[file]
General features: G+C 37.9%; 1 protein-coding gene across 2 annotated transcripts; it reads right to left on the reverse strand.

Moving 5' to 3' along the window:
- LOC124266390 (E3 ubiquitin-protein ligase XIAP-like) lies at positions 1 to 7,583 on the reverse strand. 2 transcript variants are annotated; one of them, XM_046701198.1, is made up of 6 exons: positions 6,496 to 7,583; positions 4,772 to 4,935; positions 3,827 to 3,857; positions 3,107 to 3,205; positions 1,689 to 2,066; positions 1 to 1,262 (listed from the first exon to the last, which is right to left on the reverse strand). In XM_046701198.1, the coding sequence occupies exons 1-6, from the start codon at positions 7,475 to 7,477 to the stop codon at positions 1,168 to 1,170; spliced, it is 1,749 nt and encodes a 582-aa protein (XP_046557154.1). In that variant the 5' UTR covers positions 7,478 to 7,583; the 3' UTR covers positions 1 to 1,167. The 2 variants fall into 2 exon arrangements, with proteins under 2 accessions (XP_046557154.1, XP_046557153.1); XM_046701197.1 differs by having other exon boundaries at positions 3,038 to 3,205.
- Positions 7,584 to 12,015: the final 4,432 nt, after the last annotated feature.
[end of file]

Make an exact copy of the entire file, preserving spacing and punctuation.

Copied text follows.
General features: G+C 37.9%; 1 protein-coding gene across 2 annotated transcripts; it reads right to left on the reverse strand.

Moving 5' to 3' along the window:
- LOC124266390 (E3 ubiquitin-protein ligase XIAP-like) lies at positions 1 to 7,583 on the reverse strand. 2 transcript variants are annotated; one of them, XM_046701198.1, is made up of 6 exons: positions 6,496 to 7,583; positions 4,772 to 4,935; positions 3,827 to 3,857; positions 3,107 to 3,205; positions 1,689 to 2,066; positions 1 to 1,262 (listed from the first exon to the last, which is right to left on the reverse strand). In XM_046701198.1, the coding sequence occupies exons 1-6, from the start codon at positions 7,475 to 7,477 to the stop codon at positions 1,168 to 1,170; spliced, it is 1,749 nt and encodes a 582-aa protein (XP_046557154.1). In that variant the 5' UTR covers positions 7,478 to 7,583; the 3' UTR covers positions 1 to 1,167. The 2 variants fall into 2 exon arrangements, with proteins under 2 accessions (XP_046557154.1, XP_046557153.1); XM_046701197.1 differs by having other exon boundaries at positions 3,038 to 3,205.
- Positions 7,584 to 12,015: the final 4,432 nt, after the last annotated feature.